Many are not aware that malaria was once a major threat in the swamp-ridden, southeast United States. In a land that is humid and warm for over half of the year, mosquitoes carrying malaria posed a major threat to the average American. The United States was able to eradicate malaria through a comprehensive pesticide program centered around now-infamous DDT. Talk about an unsustainable solution!

Now, Malaria is found in far fewer places in the world, with its primary area of impact on the African continent. Solutions offered thus far focus on three primary methods of prevention: systematic indoor pesticide treatments, anti-malarial medications and insecticide-treated bed nets. Unfortunately, none of these solutions are without their challenges. Pesticide treatments (like DDT) often have unwanted environmental or health challenges. Anti-malarial medications can be poor in quality in unregulated countries, and in many cases, counterfeit medications are passed off as the real thing. Finally, bed nets have become more widely used as fishing nets to alleviate the more pressing challenge of hunger rather than used as intended to keep mosquitoes at bay.

Clearly, the lack of economic development in many countries can be one of the greatest factors affecting malaria eradication. Solutions must be cost-effective, require a low level of education for the average participant, last long-term, and include an innovative public health campaign element to educate through print and non-print media. Solutions developed so far have reduced the rate of infection and death, but have not eradicated malaria. This is where our students come in.

Teaching Innovation and Sustainability

In an education system that focuses more and more on standardized testing and student compliance, we have a commitment as educators and as citizens of the world to prepare our future leaders to tackle this kind of challenge.  With that being said, teaching innovation and sustainability requires a very different pedagogical style than the drill and kill approach of multiple choice testing. In order to defeat global challenges like malaria, we must invest in the future of our students’ educational experience. So, how do we teach innovation and sustainability? We recommend these 5 tips for teachers to focus on:

  1. Encourage students to question the process. In order for students to question the existing solutions to complex problems (and therefore develop better ones), they must first feel comfortable questioning processes in the classroom. Questions in the classroom should not be seen as a lack of compliance, but as a quest for understanding–encourage them!
  2. Teach and brainstorm with the end in mind. Encourage students to use systems-thinking practices such as effects chains, mind maps, and flowcharts. By mapping out all possible outcomes of a potential solution, students are more likely to find the flaws in their thinking.
  3. Think like a collaborator, not like a problem-solver. This may seem counter-intuitive, but no one should walk into a community with solutions in hand. Sustainable problem-solving requires collaboration across areas of expertise, cultural affiliations, political stances, and much more. Students must learn to think like collaborators in order to create the best possible solutions to global challenges.
  4. Always ask a local. Connected to tip #3, solutions are most often unsustainable when they don’t take into account the daily experience of those living with the challenge. Students should get in the habit of collaborating with those closest to the issues and taking their ideas, solutions, and lives into account.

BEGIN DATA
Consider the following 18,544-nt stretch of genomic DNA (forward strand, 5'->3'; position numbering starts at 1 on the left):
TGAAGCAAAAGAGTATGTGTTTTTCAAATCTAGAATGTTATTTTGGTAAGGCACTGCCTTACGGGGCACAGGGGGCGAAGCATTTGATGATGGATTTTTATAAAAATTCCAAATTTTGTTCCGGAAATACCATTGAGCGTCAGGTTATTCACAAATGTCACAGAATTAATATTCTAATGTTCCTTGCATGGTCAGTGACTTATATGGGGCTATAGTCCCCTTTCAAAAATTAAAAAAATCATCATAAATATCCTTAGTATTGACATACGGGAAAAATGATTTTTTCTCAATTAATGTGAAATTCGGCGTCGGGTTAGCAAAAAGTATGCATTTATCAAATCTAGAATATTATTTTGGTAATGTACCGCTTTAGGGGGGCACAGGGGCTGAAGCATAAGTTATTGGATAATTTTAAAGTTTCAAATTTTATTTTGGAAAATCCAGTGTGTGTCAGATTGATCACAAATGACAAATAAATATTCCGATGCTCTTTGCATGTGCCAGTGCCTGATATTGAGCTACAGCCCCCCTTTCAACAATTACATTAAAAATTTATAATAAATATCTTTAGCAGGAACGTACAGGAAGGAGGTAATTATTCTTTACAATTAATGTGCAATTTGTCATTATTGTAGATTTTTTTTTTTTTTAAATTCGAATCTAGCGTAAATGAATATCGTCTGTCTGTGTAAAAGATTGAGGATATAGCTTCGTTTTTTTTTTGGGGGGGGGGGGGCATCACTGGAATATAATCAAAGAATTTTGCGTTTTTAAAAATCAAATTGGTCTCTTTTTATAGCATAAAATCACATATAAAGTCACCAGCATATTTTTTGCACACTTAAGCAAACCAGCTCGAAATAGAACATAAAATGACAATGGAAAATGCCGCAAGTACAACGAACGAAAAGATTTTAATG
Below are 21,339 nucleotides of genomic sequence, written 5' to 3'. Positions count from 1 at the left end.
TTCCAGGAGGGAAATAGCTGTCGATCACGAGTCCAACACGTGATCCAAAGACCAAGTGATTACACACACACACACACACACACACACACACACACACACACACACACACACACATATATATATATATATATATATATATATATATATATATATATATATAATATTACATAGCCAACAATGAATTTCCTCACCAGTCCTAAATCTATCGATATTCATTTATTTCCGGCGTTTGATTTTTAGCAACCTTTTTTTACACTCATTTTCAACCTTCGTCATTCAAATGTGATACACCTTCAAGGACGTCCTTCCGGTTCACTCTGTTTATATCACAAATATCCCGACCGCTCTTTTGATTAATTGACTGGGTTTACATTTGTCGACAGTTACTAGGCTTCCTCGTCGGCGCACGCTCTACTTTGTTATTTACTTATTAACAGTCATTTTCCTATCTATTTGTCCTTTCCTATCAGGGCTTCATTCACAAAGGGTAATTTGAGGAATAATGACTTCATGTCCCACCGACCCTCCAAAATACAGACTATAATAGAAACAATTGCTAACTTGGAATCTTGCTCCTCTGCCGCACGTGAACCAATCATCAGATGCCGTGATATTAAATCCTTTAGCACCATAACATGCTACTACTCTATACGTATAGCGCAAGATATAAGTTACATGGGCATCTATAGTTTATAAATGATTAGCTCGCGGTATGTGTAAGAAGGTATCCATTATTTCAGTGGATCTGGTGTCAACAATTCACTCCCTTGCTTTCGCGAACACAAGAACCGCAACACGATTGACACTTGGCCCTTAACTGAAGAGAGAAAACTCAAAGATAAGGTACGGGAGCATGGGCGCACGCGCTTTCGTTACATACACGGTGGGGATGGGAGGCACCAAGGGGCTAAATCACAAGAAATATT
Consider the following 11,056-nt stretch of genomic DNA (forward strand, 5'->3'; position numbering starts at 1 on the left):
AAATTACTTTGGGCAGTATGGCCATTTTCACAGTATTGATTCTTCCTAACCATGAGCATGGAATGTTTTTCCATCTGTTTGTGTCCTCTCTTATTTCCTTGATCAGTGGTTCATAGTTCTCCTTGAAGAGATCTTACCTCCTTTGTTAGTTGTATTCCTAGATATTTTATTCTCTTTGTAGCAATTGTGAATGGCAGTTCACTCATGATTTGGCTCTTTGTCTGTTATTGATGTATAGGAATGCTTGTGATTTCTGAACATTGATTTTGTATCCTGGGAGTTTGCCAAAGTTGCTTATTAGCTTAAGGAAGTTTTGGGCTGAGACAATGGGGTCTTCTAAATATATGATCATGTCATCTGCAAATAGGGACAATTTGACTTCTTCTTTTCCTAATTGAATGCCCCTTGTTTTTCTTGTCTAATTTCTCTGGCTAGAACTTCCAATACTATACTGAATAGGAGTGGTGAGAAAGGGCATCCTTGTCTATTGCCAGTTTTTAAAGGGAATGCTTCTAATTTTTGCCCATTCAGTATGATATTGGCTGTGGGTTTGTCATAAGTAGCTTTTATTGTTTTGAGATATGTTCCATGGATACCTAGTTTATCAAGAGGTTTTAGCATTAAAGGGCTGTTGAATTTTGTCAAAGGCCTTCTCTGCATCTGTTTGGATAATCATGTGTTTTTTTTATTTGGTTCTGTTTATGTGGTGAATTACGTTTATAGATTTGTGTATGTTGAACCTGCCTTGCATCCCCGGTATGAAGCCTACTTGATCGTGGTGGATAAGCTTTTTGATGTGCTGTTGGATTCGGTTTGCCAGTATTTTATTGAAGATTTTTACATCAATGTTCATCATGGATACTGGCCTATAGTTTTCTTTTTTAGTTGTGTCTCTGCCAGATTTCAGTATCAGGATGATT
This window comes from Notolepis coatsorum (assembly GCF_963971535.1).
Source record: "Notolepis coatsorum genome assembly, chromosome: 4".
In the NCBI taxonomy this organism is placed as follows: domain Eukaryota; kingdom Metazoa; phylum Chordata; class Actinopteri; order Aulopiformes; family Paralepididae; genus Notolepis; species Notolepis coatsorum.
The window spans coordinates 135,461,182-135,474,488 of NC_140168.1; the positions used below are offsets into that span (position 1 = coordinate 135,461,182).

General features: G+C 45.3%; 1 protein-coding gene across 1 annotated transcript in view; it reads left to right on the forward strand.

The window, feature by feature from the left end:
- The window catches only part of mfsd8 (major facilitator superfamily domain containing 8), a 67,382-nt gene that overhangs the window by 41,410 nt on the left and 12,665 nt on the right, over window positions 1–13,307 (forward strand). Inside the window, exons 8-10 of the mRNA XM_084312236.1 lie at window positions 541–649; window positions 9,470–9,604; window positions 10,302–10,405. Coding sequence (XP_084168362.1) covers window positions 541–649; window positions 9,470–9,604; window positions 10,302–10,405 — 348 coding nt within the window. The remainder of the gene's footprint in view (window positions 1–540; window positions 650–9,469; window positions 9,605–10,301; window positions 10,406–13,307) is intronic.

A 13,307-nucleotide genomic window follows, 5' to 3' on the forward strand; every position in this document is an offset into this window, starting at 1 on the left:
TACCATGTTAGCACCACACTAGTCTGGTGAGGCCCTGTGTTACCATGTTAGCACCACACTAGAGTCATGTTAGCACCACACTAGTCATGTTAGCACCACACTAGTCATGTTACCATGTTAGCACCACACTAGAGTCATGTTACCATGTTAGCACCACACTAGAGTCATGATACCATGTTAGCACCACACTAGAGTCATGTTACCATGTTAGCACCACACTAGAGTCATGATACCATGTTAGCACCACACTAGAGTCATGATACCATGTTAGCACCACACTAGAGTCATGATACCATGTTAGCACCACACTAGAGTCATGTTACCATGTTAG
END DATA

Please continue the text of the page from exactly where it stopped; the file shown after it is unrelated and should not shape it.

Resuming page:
5. Research the Solutions You Support! It’s possible that you will at some point stumble upon a really great solution being carried out by an existing organization. If this is the case, you should support their work–after asking a few questions. When they support a global solution, students should always ask about the sustainability of the organization’s financial model, implementation model, and more.

For more thoughts on how to teach innovation and sustainability, join us this Thursday, April 23 at 5PST for #globaledchat. For more information on malaria, join the conversation on Twitter by following @WorldMalariaDay2015.

A Path Appears: Breaking the Cycle of Poverty (Part II) Review

Photo: http://apathappears.org/

Photo: Madame Rea (http://apathappears.org/)

The NGC staff started the Documentary/Book Club to review resources we utilize in our programs and to find new ways to learn more about global issues. Feel free to email the reviewer (contact info below) if you have any follow-up questions!

“Talent is universal, opportunity is not.”

Who should watch: High school students (with parental consent) and adults

Why it’s important: The second installment of the A Path Appears series explores the connections between poverty and other barriers (education, healthcare, etc.) that are faced by countless across the globe.

What Maggie thought: A Path Appears: Breaking the Cycle of Poverty is a must-see and worthy follow-up to WuDunn and Kristof’s Half the Sky (documentary and film). This episode sheds light on the challenges faced by individuals living in extreme poverty in the U.S. (specifically West Virginia), Haiti, and Colombia.

The first location for this installment is in West Virginia, which is one of the poorest regions of the United States because of coal mines closing, manufacturing plants moving, and an overall lack of available jobs. As Jennifer Garner (native to the area) explains, “Poverty is not about not having money, but it’s about not having hope.” Kristof and Garner introduce us to Lynn, a young mother who is doing all she can to stop the cycle of poverty with her daughter by making education a priority. This part of the episode will be eyeopening for most who have not seen such extreme poverty in the United States.

Next, Kristof is off to Haiti to explore the history of aid and its impact on the country’s economic opportunities. Haiti is the poorest country in the Western Hemisphere, but the presence of countless development organizations has not changed its course. Kristof meets Madame Rea, a woman who runs a school for every child, no matter their financial situation. (In Haiti there is no public school system.) Madame Rea is an advocate for her students, which viewers see when she fights for the safety of a student who is a restavek (child slave). Madame Rea and her fellow Haitians prove that locally-led solutions are the best solutions.